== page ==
Two Worlds was a terrible game, I didn't actually play since I don't have a 360, but it's reputation precedes it. For some reason, someone thought it was a good idea to make a sequel, this time a multiplatform release, and here is the end result.
The game takes places... after the first game? It doesn't really follow any of the endings from Two Worlds 1, but it features the same three core characters. Regardless, Gandohar, the evil ruler from the first game, has captured the main character and his sister for over three years. Unexpectedly, a party of Orcs, who seem to have been enemies on the first game(The game doesn't really explain much from the first game), rescue the main character but are unable to save his sister. Free from Gandohar, the player must now traverse the land, it's only one world though, in order to obtain the strength needed to defeat Gandohar and rescue his sister. The story is pretty lame, there's a bit of a twist near the end, but you probably suspected a bit by then, and plenty of plot points, from Story-related quests, lead to nowhere.
Two Worlds 2 follows the blue prints of every other Western RPG ever, you are placed in a very large area that you can travel at your leisure, barring a couple of story-related barriers, taking Quests from villagers, if you want to, or following the story-related quests when you see fit. Sadly, the game is deceptively short, when you are first thrust into the starting area, you'll have a fair share of quests, and a huge island to explore, what's more, there's plenty of areas that the Quests won't take you to, so they are entirely optional and may, or may not, conceal mini-dungeons. When Chapter 2 starts, you are thrown into a new Island(You can travel back to the first one whenever you want, but there's nothing new in there). It's a bit smaller, but there's even more quests than the first Island. Chapter 3 and 4 take you to the third and last Island, which has only a handful of subquests. You can explore it, if you want, but there's nothing to do there, nothing of consequence anyways. I was done with the game, 80% done(About everything but the horse races, more on that later) in less than 30 hours. The game is not as big as it looks.
As with most games of this ilk, there's three major specialties, Rogue, Warrior or Mage. Combat, for both Rogues and Warriors, is pretty simple and dumb, like with most games of this kind, you get a couple of skills, Rogues can actually set up traps, and you can fight with bows, daggers, Swords, maces, Axes, y'know, the usual suspects. Mages, however, get a massive amount of options, by mixing different magic cards, you can create different spells, and there are hundreds upon hundreds of combinations with different, and sometimes hilarious, effects. Your character is not set on stone, with each level you can spend points wherever you like, you get 4 Points to distribute between Strenght, Endurance, Agility and Intelligence, plus 3 Skill Points to place in skills from any branch you want. As a whole, it's a good system and grants you plenty of freedom to develop your character however you like.
It's not all good, controls are actually pretty clunky and often unresponsive. It may be due to how bad the framerate can drop at times, it's playable, but it can get annoying. The worst offender is Horse Riding, if you go too fast, the framerate will drop below double digits, making it nigh unplayable. There was this one mission that was a Horse Race on which I gave up since when the framerate dropped, it was impossible to steer the horse, which is a fight in it by itself as horse riding controls are awful, and later I discovered that there's a whole slew of horse-riding sub-missions. Yeah, I'm gonna pass. The Inventory is pretty lame too, you get a couple of tabs: Equipment, Ingredients and Misc(Magic Cards, Traps, Teleporters, etc), placed on a grid. It can get confusing, and while you can have three Item-Sets assigned to the digital pad, the game doesn't tell you which equipment pieces are being used by one of said sets, so you could potentially sell your equipment by mistake, heck, the game doesn't even ask you if you are sure that you want to sell your equipped items.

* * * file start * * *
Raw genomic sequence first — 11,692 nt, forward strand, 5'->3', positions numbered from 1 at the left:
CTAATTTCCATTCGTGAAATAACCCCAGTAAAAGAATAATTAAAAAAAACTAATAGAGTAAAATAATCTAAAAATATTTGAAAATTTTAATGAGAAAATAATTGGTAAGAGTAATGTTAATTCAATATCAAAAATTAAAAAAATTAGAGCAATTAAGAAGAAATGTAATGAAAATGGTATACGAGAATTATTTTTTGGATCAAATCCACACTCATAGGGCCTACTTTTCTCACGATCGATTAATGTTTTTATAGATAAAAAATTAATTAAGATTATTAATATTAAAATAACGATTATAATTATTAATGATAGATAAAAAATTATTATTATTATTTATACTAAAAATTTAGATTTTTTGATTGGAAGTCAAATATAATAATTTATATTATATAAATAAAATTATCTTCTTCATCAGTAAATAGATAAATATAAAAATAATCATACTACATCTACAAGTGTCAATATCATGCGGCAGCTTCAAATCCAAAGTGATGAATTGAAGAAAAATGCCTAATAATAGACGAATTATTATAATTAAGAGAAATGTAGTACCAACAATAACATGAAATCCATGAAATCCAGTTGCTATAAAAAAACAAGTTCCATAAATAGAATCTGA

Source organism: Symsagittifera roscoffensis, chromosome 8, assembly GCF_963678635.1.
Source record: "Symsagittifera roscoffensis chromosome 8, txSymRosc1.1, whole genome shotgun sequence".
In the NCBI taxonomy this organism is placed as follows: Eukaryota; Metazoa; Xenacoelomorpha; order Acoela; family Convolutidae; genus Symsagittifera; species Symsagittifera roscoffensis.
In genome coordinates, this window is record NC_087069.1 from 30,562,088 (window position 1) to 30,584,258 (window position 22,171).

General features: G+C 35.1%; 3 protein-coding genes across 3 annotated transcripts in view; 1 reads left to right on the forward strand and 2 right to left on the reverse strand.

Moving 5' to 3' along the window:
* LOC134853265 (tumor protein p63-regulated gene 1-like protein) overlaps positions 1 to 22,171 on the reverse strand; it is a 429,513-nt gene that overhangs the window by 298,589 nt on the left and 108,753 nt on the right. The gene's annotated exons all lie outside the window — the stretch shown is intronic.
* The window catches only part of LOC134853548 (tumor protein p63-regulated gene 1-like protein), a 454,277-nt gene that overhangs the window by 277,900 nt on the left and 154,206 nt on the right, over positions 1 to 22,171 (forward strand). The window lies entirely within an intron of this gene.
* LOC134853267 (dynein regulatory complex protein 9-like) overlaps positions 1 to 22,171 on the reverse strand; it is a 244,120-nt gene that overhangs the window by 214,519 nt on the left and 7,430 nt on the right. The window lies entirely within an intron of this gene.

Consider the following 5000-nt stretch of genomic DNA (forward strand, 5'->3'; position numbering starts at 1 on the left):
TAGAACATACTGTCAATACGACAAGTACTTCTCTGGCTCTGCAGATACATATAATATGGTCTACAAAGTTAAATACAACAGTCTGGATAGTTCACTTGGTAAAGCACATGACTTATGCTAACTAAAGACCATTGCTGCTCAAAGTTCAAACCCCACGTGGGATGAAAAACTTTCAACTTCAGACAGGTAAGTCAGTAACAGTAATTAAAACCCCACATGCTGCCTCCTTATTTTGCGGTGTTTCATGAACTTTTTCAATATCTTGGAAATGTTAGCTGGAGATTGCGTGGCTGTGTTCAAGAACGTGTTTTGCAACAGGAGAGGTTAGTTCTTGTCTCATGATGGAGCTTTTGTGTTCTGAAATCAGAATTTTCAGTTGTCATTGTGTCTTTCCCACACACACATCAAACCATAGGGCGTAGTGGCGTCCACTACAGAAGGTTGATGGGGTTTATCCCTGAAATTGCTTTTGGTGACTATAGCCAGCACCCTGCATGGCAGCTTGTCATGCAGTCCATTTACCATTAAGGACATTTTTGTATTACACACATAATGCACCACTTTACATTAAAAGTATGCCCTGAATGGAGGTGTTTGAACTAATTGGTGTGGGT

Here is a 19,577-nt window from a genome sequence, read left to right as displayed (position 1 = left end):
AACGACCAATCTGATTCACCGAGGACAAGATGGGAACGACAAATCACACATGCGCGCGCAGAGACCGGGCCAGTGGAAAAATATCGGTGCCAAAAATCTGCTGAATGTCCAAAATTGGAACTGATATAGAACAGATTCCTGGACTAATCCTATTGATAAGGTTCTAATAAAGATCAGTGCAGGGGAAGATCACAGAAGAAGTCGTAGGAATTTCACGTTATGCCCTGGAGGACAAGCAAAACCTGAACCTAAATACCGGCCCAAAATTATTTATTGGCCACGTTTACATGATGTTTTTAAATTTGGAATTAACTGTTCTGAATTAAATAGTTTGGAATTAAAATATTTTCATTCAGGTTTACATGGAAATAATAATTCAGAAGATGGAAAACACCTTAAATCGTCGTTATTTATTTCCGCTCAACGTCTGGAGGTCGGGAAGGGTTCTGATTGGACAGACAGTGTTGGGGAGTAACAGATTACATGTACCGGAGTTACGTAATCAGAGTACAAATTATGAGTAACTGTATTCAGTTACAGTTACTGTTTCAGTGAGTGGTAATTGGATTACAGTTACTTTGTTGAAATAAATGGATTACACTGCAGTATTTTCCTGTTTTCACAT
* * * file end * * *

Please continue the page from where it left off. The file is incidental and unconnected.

Graphics are a mixed bag. Environments look downright beautiful, there's plenty of vistas to enjoy, character models on the other hand are fairly ugly and recycled throughout. It feels as if their proportions are off, the arms might be too short? Probably. At least the armors look pretty nice. Animation too is a bit wonky, some of the attack strings are pretty awkward to say the least. Also, all big enemy types, like Cyclops, share the same animations and it's pretty noticeable that they are just reskinnings of the same model. Even worse, the big enemies can fling you around, and if you fall over uneven terrain, your character will glitch( by stuttering) over the floor instead of getting up immediately, leaving you open for more attacks, not fun at all. Music is forgettable, I don't remember a single tune from the game, and voice acting is passable, even if the protagonist tries too hard to sound gruff.
So what do you make of Two Worlds 2? All the foundations of a good Western RPG are set and they are fairly functional, but it's still very rough around the edges. It's not a bad game by any means, but it needed more time in the oven, refining the controls, tidying up the inventory screens, creating more NPCs, toning down the motion blur when rotating the camera and the such.
6.5 out of 10.